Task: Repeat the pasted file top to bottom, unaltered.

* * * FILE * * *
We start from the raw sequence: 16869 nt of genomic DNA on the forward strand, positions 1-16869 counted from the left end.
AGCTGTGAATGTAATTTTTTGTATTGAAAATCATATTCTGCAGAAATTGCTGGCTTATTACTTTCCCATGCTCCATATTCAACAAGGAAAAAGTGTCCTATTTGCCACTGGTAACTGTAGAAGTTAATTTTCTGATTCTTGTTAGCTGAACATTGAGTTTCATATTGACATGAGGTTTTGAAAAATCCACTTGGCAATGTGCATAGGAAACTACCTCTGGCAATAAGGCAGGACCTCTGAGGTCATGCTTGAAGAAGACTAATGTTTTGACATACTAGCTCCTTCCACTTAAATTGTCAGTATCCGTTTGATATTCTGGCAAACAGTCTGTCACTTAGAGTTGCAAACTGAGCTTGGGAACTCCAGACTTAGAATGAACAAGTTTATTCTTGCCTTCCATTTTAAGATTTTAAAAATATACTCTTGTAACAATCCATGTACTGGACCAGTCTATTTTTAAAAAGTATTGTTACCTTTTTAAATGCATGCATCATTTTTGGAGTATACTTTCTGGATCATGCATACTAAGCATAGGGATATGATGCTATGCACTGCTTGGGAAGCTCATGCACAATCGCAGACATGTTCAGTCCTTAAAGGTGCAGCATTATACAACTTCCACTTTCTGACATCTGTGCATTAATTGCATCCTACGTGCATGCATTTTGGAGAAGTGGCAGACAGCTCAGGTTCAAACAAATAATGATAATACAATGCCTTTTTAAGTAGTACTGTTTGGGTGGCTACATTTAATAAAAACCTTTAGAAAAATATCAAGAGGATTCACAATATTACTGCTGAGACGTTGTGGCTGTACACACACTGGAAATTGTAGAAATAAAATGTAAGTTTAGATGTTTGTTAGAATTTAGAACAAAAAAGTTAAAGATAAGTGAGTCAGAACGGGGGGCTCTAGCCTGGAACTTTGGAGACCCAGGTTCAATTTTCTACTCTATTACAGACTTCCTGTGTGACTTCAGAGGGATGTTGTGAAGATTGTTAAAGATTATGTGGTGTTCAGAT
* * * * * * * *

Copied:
We start from the raw sequence: 16869 nt of genomic DNA on the forward strand, positions 1-16869 counted from the left end.
AGCTGTGAATGTAATTTTTTGTATTGAAAATCATATTCTGCAGAAATTGCTGGCTTATTACTTTCCCATGCTCCATATTCAACAAGGAAAAAGTGTCCTATTTGCCACTGGTAACTGTAGAAGTTAATTTTCTGATTCTTGTTAGCTGAACATTGAGTTTCATATTGACATGAGGTTTTGAAAAATCCACTTGGCAATGTGCATAGGAAACTACCTCTGGCAATAAGGCAGGACCTCTGAGGTCATGCTTGAAGAAGACTAATGTTTTGACATACTAGCTCCTTCCACTTAAATTGTCAGTATCCGTTTGATATTCTGGCAAACAGTCTGTCACTTAGAGTTGCAAACTGAGCTTGGGAACTCCAGACTTAGAATGAACAAGTTTATTCTTGCCTTCCATTTTAAGATTTTAAAAATATACTCTTGTAACAATCCATGTACTGGACCAGTCTATTTTTAAAAAGTATTGTTACCTTTTTAAATGCATGCATCATTTTTGGAGTATACTTTCTGGATCATGCATACTAAGCATAGGGATATGATGCTATGCACTGCTTGGGAAGCTCATGCACAATCGCAGACATGTTCAGTCCTTAAAGGTGCAGCATTATACAACTTCCACTTTCTGACATCTGTGCATTAATTGCATCCTACGTGCATGCATTTTGGAGAAGTGGCAGACAGCTCAGGTTCAAACAAATAATGATAATACAATGCCTTTTTAAGTAGTACTGTTTGGGTGGCTACATTTAATAAAAACCTTTAGAAAAATATCAAGAGGATTCACAATATTACTGCTGAGACGTTGTGGCTGTACACACACTGGAAATTGTAGAAATAAAATGTAAGTTTAGATGTTTGTTAGAATTTAGAACAAAAAAGTTAAAGATAAGTGAGTCAGAACGGGGGGCTCTAGCCTGGAACTTTGGAGACCCAGGTTCAATTTTCTACTCTATTACAGACTTCCTGTGTGACTTCAGAGGGATGTTGTGAAGATTGTTAAAGATTATGTGGTGTTCAGAT